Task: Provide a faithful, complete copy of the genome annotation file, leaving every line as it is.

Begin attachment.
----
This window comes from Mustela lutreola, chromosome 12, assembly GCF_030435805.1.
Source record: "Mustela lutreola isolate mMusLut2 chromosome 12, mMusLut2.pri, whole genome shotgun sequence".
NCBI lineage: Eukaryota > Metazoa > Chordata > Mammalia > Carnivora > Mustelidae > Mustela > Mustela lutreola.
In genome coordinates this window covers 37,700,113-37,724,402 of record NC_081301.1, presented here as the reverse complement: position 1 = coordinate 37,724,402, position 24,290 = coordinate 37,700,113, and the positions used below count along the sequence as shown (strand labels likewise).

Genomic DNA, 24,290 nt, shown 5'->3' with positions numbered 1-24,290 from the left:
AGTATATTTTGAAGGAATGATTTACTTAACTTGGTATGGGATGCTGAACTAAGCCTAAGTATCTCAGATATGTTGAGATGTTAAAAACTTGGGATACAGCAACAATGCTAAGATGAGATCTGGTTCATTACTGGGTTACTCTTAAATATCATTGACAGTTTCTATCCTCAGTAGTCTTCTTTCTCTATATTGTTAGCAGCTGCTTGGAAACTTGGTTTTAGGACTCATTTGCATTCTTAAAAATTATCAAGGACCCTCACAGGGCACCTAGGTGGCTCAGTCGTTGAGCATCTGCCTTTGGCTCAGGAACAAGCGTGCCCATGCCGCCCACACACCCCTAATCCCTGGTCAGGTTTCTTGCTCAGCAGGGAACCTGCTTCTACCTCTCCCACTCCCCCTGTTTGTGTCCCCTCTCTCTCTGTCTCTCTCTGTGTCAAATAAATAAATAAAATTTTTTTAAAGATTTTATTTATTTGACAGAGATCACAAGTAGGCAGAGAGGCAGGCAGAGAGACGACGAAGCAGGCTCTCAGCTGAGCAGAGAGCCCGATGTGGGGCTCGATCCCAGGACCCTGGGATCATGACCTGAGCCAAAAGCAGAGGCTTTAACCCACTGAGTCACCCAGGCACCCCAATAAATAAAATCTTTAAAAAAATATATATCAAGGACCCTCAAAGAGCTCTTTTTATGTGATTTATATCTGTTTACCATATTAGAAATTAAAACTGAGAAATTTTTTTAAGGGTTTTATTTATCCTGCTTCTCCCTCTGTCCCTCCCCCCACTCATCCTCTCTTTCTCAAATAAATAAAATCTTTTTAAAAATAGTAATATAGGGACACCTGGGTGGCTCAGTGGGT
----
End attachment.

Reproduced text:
This window comes from Mustela lutreola, chromosome 12, assembly GCF_030435805.1.
Source record: "Mustela lutreola isolate mMusLut2 chromosome 12, mMusLut2.pri, whole genome shotgun sequence".
NCBI lineage: Eukaryota > Metazoa > Chordata > Mammalia > Carnivora > Mustelidae > Mustela > Mustela lutreola.
In genome coordinates this window covers 37,700,113-37,724,402 of record NC_081301.1, presented here as the reverse complement: position 1 = coordinate 37,724,402, position 24,290 = coordinate 37,700,113, and the positions used below count along the sequence as shown (strand labels likewise).

Genomic DNA, 24,290 nt, shown 5'->3' with positions numbered 1-24,290 from the left:
AGTATATTTTGAAGGAATGATTTACTTAACTTGGTATGGGATGCTGAACTAAGCCTAAGTATCTCAGATATGTTGAGATGTTAAAAACTTGGGATACAGCAACAATGCTAAGATGAGATCTGGTTCATTACTGGGTTACTCTTAAATATCATTGACAGTTTCTATCCTCAGTAGTCTTCTTTCTCTATATTGTTAGCAGCTGCTTGGAAACTTGGTTTTAGGACTCATTTGCATTCTTAAAAATTATCAAGGACCCTCACAGGGCACCTAGGTGGCTCAGTCGTTGAGCATCTGCCTTTGGCTCAGGAACAAGCGTGCCCATGCCGCCCACACACCCCTAATCCCTGGTCAGGTTTCTTGCTCAGCAGGGAACCTGCTTCTACCTCTCCCACTCCCCCTGTTTGTGTCCCCTCTCTCTCTGTCTCTCTCTGTGTCAAATAAATAAATAAAATTTTTTTAAAGATTTTATTTATTTGACAGAGATCACAAGTAGGCAGAGAGGCAGGCAGAGAGACGACGAAGCAGGCTCTCAGCTGAGCAGAGAGCCCGATGTGGGGCTCGATCCCAGGACCCTGGGATCATGACCTGAGCCAAAAGCAGAGGCTTTAACCCACTGAGTCACCCAGGCACCCCAATAAATAAAATCTTTAAAAAAATATATATCAAGGACCCTCAAAGAGCTCTTTTTATGTGATTTATATCTGTTTACCATATTAGAAATTAAAACTGAGAAATTTTTTTAAGGGTTTTATTTATCCTGCTTCTCCCTCTGTCCCTCCCCCCACTCATCCTCTCTTTCTCAAATAAATAAAATCTTTTTAAAAATAGTAATATAGGGACACCTGGGTGGCTCAGTGGGT